Despite these two non-cash impairments, our fundamental thesis that over the long-term, natural gas is a good investment remains unchanged. Not withstanding HighMount's significant gas price hedges in place for '09, with energy prices at their current depressed levels, HighMount plans to cut back on its drilling program.

Our reserves remain in place, however, and HighMount can again boost its drilling when natural gas prices recover to more economic levels.

Boardwalk finished the year by posting good fourth quarter results and announcing continued significant progress on its remaining expansion projects, all of which are in service and flowing GAAP. Final completion is scheduled over the next few months. These pipeline expansions transport natural gas out of the prolific shale and other unconventional [plays] in Texas, Oklahoma, and Arkansas.

As the gas flow through these new pipelines ramps up, there is a positive impact on revenue and operating cash flow for Boardwalk.

In October of last year, we announced our willingness to invest up to $1 billion to fund the completion of Boardwalk's financed expansion projects, and subsequent to that, we invested approximately $500 million in Boardwalk common units.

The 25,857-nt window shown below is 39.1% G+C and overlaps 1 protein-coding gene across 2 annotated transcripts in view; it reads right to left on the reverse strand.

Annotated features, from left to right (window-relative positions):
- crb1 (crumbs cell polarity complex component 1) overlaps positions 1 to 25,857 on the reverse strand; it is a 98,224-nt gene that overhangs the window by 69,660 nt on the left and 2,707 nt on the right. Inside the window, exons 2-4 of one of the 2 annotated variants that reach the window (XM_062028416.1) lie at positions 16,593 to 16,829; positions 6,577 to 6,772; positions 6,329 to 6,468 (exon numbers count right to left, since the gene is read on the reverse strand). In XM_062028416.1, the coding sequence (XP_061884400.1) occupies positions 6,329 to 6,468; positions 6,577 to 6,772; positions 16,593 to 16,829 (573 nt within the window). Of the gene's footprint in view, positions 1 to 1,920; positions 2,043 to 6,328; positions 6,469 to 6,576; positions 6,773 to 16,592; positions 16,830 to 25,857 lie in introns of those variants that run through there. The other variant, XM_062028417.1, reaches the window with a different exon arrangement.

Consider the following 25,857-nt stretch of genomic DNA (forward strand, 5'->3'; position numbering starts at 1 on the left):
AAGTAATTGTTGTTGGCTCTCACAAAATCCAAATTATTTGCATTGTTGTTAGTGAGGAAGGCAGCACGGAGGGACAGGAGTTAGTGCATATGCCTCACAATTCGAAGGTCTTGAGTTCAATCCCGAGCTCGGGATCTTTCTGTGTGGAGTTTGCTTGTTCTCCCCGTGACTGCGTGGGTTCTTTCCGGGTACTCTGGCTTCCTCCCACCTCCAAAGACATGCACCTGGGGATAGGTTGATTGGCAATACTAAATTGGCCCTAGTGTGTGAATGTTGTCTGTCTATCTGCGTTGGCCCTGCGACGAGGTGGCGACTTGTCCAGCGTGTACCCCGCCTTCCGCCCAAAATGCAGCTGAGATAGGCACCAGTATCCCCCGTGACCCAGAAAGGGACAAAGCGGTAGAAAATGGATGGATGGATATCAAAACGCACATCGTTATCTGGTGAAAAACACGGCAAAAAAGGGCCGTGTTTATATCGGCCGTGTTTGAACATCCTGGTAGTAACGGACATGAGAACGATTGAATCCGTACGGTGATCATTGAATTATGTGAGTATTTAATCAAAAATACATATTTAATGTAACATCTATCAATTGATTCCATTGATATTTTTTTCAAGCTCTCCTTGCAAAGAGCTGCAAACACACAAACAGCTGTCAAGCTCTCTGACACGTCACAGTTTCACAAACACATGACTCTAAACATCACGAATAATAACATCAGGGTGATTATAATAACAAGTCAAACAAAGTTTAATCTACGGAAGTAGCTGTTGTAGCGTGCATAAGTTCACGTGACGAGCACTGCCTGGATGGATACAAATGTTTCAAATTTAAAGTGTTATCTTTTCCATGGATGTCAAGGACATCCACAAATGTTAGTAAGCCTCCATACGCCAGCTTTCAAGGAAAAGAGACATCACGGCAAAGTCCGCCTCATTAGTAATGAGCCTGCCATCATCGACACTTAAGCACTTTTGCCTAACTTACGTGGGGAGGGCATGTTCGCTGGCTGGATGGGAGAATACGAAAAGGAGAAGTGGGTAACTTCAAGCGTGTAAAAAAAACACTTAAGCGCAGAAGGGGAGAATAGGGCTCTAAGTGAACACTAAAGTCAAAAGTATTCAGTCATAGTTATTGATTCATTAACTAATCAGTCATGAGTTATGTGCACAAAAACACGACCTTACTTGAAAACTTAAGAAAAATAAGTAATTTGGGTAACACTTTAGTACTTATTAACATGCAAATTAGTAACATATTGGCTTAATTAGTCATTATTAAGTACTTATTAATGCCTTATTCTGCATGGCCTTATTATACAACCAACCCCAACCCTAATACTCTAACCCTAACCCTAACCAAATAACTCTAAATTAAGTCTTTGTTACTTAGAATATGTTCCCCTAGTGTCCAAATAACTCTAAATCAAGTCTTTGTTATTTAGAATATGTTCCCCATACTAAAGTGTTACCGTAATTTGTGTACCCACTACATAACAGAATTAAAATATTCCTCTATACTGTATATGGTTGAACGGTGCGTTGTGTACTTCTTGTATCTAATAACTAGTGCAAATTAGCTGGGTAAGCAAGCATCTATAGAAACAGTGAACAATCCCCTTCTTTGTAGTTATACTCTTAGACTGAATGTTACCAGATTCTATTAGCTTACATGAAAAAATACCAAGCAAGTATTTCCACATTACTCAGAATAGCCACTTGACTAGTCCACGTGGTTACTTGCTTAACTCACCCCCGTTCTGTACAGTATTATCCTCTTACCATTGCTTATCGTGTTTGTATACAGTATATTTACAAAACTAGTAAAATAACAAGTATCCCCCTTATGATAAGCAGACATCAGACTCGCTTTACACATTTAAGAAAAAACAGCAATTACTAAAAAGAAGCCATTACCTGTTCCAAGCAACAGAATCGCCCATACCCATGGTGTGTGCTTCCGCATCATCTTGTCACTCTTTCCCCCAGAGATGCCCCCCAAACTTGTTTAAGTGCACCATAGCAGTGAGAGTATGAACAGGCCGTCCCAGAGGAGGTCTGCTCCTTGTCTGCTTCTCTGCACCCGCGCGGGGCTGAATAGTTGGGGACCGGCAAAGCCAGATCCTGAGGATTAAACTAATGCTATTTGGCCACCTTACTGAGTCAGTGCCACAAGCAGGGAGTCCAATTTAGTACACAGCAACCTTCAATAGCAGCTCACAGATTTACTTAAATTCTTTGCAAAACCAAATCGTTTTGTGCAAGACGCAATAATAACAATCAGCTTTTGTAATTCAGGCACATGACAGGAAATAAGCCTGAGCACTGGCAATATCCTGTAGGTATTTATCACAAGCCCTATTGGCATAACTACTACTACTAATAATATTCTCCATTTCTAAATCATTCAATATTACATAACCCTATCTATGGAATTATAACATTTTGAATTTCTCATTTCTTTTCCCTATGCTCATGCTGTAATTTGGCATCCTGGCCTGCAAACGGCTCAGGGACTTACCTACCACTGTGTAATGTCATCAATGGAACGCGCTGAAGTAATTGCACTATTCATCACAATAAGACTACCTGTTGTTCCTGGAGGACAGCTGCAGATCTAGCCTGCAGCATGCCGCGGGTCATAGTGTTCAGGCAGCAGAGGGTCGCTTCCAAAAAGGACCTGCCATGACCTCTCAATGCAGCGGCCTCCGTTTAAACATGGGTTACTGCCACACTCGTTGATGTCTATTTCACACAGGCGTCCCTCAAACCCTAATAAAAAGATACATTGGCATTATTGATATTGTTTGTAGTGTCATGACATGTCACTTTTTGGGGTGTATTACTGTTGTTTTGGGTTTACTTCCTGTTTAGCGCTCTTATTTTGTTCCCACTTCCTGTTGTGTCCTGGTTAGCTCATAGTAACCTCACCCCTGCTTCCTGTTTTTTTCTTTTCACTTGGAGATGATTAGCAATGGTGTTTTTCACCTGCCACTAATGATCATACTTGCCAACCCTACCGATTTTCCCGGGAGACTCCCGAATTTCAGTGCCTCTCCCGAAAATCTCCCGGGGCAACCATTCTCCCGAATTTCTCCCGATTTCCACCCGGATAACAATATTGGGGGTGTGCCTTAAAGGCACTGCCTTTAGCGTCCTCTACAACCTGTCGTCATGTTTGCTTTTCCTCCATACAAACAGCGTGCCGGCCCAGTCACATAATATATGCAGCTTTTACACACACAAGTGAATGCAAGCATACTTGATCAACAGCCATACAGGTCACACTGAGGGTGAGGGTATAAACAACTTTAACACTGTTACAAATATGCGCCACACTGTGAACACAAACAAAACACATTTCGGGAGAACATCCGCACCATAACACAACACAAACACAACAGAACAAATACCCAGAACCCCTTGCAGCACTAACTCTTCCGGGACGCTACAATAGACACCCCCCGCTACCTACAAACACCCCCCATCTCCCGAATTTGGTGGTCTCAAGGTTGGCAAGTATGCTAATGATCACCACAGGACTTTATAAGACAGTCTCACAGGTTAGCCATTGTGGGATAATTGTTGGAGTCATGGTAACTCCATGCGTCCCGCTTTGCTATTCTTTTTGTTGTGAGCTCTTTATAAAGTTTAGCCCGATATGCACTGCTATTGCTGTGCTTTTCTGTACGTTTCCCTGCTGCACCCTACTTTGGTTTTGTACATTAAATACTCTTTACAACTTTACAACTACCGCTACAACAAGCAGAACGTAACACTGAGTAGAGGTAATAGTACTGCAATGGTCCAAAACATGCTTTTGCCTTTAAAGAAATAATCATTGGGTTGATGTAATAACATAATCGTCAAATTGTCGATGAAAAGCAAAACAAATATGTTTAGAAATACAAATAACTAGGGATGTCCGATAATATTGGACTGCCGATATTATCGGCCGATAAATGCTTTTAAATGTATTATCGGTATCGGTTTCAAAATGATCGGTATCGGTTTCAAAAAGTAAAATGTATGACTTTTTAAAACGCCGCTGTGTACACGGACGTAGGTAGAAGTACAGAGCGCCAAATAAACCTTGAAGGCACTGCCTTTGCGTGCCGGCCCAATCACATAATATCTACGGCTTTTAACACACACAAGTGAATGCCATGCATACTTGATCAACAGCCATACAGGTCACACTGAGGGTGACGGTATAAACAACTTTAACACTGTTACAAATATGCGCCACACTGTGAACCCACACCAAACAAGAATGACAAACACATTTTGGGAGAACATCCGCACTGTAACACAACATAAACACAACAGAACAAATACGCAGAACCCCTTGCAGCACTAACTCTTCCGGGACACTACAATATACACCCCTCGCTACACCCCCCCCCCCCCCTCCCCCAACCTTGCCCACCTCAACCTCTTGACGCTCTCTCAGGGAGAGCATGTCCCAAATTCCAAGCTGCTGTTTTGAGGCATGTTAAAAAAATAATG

To finish planned construction projects, Boardwalk now estimates that its remaining financing requirements will be less than $500 million and that the majority of these unfunded capital expenditures can be financed by issuing debt securities.

There are signs that the capital markets are beginning to thaw, and we are hopeful that Boardwalk will be able to raise this capital on its own. If, however, the terms demanded from the public markets prove unacceptable, then our commitment still stands to fund the remainder of these attractive projects.

We know and understand these projects well and we continue to expect that they will generate significant cash flow for years to come. With good cash flow from its expanding asset base, Boardwalk recently announced the 12th consecutive increase in its cash distribution to $0.48 per unit for the fourth quarter.

Diamond Offshore achieved record earnings for the full year, thanks to high utilization rates and record day rates for its offshore drilling rigs. Hampering our enthusiasm is weakening demand, brought about by the fall in oil and natural gas prices. However, Diamond's existing contract backlog of just over $10 billion should help to mitigate the impacts of softening demand in the marketplace.

After making a number of sizable investments in our subsidiaries during the year, Loews finished 2008 with $2.3 billion of cash and investment; and only $866 million of debt at the holding company level. Loews has maintained an ultra conservative financial posture for the past year and a half since the first signs of economic trouble started to appear on the horizon.